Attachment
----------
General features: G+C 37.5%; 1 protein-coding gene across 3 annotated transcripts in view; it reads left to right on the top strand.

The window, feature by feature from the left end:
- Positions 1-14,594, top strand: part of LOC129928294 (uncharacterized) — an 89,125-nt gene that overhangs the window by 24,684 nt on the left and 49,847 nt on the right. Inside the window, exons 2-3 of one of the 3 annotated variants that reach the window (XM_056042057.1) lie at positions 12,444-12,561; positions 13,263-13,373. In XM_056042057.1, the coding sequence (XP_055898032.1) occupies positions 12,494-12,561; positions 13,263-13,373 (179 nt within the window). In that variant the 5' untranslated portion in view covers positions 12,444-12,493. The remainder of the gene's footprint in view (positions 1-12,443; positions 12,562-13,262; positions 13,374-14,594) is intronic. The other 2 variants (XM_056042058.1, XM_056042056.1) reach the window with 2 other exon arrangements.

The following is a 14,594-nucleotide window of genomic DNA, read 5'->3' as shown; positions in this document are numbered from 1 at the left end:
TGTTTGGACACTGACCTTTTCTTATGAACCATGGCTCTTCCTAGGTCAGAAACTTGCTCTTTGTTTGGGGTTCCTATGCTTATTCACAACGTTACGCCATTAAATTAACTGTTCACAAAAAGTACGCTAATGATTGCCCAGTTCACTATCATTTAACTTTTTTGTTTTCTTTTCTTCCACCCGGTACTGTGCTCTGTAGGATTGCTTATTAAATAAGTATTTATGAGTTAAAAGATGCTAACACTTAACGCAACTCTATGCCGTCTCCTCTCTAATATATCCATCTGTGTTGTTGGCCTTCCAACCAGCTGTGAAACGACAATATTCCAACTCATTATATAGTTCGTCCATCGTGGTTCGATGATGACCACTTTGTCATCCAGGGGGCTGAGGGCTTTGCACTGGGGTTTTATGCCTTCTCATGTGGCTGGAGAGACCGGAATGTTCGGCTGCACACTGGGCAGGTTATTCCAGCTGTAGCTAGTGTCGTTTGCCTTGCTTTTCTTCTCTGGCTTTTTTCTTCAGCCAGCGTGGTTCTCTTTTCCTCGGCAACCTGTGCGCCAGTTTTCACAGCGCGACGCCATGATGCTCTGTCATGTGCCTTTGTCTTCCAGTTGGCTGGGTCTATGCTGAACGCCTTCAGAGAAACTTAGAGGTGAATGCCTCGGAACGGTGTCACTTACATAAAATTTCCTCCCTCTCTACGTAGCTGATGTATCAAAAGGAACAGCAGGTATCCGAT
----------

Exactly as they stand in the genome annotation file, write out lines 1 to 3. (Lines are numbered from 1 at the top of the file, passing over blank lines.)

General features: G+C 37.5%; 1 protein-coding gene across 3 annotated transcripts in view; it reads left to right on the top strand.

The window, feature by feature from the left end:
- Positions 1-14,594, top strand: part of LOC129928294 (uncharacterized) — an 89,125-nt gene that overhangs the window by 24,684 nt on the left and 49,847 nt on the right. Inside the window, exons 2-3 of one of the 3 annotated variants that reach the window (XM_056042057.1) lie at positions 12,444-12,561; positions 13,263-13,373. In XM_056042057.1, the coding sequence (XP_055898032.1) occupies positions 12,494-12,561; positions 13,263-13,373 (179 nt within the window). In that variant the 5' untranslated portion in view covers positions 12,444-12,493. The remainder of the gene's footprint in view (positions 1-12,443; positions 12,562-13,262; positions 13,374-14,594) is intronic. The other 2 variants (XM_056042058.1, XM_056042056.1) reach the window with 2 other exon arrangements.